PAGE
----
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Image note: Democratic presidential nominee Hillary Clinton walks off stage as Republican presidential nominee Donald Trump puts his notes away after the third presidential debate at UNLV in Las Vegas, Wednesday, Oct. 19, 2016. (AP Photo/John Locher)

Enten, Harry. “Has Trump Already Lost Nevada?” FiveThirtyEight. 6 November 2016.

Just a Question About “Donald Trump, his top advisors, and the Russian government”

I feel kind of silly because I can’t figure out―

In my communications with you and other top officials in the national security community, it has become clear that you possess explosive information about close ties and coordination between Donald Trump, his top advisors, and the Russian government ― a foreign interest openly hostile to the United States, which Trump praises at every opportunity. The public has a right to know this information. I wrote to you months ago calling for this information to be released to the public. There is no danger to American interests from releasing it. And yet, you continue to resist calls to inform the public of this critical information.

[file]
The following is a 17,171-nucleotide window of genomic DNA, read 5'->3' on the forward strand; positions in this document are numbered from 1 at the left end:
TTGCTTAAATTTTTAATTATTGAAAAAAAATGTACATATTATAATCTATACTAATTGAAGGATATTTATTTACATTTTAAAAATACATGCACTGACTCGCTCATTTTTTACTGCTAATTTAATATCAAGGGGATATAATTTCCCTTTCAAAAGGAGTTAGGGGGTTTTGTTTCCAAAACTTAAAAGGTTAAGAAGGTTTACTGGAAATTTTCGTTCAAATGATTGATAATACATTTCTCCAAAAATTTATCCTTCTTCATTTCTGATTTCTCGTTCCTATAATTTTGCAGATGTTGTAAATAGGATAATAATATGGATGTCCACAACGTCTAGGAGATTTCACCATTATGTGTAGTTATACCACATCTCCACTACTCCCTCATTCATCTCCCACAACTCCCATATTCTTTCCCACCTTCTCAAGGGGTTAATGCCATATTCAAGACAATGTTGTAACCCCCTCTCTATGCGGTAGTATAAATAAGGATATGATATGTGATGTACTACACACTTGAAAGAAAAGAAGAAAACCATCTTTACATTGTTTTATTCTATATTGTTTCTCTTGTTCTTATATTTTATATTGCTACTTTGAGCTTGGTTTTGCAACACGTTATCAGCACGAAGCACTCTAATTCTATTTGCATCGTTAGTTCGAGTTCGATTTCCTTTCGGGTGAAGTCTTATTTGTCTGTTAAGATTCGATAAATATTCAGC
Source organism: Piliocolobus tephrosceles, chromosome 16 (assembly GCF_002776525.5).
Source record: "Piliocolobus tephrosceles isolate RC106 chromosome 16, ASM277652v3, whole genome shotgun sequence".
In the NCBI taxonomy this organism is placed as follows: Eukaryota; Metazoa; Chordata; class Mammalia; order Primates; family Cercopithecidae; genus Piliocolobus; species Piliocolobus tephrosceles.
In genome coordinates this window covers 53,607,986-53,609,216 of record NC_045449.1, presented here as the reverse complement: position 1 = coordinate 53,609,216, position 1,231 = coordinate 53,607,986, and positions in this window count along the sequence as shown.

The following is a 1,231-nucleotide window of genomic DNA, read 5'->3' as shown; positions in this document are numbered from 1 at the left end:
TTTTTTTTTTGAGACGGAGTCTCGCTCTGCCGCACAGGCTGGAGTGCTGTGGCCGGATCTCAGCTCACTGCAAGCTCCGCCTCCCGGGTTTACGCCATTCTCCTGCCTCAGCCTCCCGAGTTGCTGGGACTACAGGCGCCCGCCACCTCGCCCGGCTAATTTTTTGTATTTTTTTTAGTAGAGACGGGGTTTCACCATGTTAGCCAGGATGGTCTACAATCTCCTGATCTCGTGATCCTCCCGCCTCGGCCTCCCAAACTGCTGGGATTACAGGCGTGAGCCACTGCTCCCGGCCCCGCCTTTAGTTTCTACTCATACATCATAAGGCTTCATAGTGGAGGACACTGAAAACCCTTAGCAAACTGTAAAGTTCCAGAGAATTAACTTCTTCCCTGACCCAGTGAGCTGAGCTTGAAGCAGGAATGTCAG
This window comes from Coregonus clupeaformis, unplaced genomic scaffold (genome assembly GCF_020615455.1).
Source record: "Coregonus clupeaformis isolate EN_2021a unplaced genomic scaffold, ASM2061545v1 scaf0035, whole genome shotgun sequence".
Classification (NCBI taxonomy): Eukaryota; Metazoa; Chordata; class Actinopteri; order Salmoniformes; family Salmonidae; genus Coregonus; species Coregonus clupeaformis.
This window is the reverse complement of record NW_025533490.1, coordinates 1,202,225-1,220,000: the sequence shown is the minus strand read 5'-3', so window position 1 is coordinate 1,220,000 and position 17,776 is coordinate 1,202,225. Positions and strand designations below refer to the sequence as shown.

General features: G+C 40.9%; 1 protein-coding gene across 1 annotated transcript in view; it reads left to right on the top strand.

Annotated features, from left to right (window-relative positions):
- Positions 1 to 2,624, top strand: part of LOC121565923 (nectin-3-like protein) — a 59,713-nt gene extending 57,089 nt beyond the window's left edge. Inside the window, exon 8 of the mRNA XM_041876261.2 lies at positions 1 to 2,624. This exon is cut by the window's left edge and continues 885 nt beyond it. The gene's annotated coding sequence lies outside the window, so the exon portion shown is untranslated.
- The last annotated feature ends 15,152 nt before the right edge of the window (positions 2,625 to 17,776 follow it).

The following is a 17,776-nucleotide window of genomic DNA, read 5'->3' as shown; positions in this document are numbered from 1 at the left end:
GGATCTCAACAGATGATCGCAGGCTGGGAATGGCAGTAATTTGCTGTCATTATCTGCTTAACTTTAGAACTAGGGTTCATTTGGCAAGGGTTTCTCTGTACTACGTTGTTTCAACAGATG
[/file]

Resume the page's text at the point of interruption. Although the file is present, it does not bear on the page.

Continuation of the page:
―if Senate Minority Leader Harry Reid (D-NV) just dropped a headline. It is, to be certain, a breathtaking maneuver by FBI Director James Comey to so deliberately unsettle the presidential election, and Mr. Reid seems rather quite upset by the circumstance. Still, though, what am I missing? Because the bit about “coordination between Donald Trump, his top advisors, and the Russian government” just begs for attention. Please do, sir, tell us more.

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Reid, Harry. Letter to James Comey. 30 October 2016.

Reilly, Ryan J. “Harry Reid Blasts FBI Director James Comey Over Handling Of Clinton Email Probe”. The Huffington Post. 30 October 2016.

What Goes On In Nevada (What’s Going On?)

Jon Ralston posted some interesting insight into the electoral outlook in Nevada: